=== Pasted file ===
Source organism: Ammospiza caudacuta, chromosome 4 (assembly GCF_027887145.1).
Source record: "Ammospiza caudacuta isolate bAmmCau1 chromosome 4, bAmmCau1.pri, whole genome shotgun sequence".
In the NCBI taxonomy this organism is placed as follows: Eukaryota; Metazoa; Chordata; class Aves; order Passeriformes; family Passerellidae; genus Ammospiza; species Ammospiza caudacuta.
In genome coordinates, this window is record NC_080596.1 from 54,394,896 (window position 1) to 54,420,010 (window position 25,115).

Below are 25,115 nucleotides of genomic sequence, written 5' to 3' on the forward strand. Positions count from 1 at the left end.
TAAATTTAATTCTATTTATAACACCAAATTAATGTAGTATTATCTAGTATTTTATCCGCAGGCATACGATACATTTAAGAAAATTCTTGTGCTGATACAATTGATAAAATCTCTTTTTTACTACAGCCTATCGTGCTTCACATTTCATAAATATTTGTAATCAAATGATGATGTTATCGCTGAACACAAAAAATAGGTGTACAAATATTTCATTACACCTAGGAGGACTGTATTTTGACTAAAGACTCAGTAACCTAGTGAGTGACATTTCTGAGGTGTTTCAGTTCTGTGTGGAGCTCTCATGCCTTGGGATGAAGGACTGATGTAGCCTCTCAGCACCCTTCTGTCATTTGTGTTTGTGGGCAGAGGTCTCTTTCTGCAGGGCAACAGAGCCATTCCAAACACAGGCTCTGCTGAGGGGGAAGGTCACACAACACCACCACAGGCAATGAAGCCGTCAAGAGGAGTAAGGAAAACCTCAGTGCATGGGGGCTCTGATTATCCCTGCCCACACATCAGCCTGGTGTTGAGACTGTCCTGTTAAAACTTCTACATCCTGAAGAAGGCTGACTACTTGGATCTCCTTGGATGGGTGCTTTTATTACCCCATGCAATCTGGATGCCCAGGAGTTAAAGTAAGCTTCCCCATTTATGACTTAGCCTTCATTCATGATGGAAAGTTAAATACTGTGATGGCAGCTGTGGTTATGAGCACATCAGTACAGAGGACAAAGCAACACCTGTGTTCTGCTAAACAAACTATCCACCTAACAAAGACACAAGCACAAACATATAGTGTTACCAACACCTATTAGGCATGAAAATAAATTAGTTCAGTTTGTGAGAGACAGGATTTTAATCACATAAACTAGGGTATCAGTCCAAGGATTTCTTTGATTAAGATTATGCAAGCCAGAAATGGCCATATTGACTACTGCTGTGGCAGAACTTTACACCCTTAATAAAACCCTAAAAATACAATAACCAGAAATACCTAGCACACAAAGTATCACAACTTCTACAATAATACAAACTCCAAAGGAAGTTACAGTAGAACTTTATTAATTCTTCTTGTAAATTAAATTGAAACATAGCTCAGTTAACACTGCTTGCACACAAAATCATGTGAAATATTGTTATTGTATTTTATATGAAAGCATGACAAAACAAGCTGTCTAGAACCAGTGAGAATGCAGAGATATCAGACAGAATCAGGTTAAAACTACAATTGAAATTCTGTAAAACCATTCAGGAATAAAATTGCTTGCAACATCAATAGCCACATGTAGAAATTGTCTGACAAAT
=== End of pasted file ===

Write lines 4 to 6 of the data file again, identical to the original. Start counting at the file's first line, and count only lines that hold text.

In genome coordinates, this window is record NC_080596.1 from 54,394,896 (window position 1) to 54,420,010 (window position 25,115).

Below are 25,115 nucleotides of genomic sequence, written 5' to 3' on the forward strand. Positions count from 1 at the left end.
TAAATTTAATTCTATTTATAACACCAAATTAATGTAGTATTATCTAGTATTTTATCCGCAGGCATACGATACATTTAAGAAAATTCTTGTGCTGATACAATTGATAAAATCTCTTTTTTACTACAGCCTATCGTGCTTCACATTTCATAAATATTTGTAATCAAATGATGATGTTATCGCTGAACACAAAAAATAGGTGTACAAATATTTCATTACACCTAGGAGGACTGTATTTTGACTAAAGACTCAGTAACCTAGTGAGTGACATTTCTGAGGTGTTTCAGTTCTGTGTGGAGCTCTCATGCCTTGGGATGAAGGACTGATGTAGCCTCTCAGCACCCTTCTGTCATTTGTGTTTGTGGGCAGAGGTCTCTTTCTGCAGGGCAACAGAGCCATTCCAAACACAGGCTCTGCTGAGGGGGAAGGTCACACAACACCACCACAGGCAATGAAGCCGTCAAGAGGAGTAAGGAAAACCTCAGTGCATGGGGGCTCTGATTATCCCTGCCCACACATCAGCCTGGTGTTGAGACTGTCCTGTTAAAACTTCTACATCCTGAAGAAGGCTGACTACTTGGATCTCCTTGGATGGGTGCTTTTATTACCCCATGCAATCTGGATGCCCAGGAGTTAAAGTAAGCTTCCCCATTTATGACTTAGCCTTCATTCATGATGGAAAGTTAAATACTGTGATGGCAGCTGTGGTTATGAGCACATCAGTACAGAGGACAAAGCAACACCTGTGTTCTGCTAAACAAACTATCCACCTAACAAAGACACAAGCACAAACATATAGTGTTACCAACACCTATTAGGCATGAAAATAAATTAGTTCAGTTTGTGAGAGACAGGATTTTAATCACATAAACTAGGGTATCAGTCCAAGGATTTCTTTGATTAAGATTATGCAAGCCAGAAATGGCCATATTGACTACTGCTGTGGCAGAACTTTACACCCTTAATAAAACCCTAAAAATACAATAACCAGAAATACCTAGCACACAAAGTATCACAACTTCTACAATAATACAAACTCCAAAGGAAGTTACAGTAGAACTTTATTAATTCTTCTTGTAAATTAAATTGAAACATAGCTCAGTTAACACTGCTTGCACACAAAATCATGTGAAATATTGTTATTGTATTTTATATGAAAGCATGACAAAACAAGCTGTCTAGAACCAGTGAGAATGCAGAGATATCAGACAGAATCAGGTTAAAACTACAATTGAAATTCTGTAAAACCATTCAGGAATAAAATTGCTTGCAACATCAATAGCCACATGTAGAAATTGTCTGACAAAT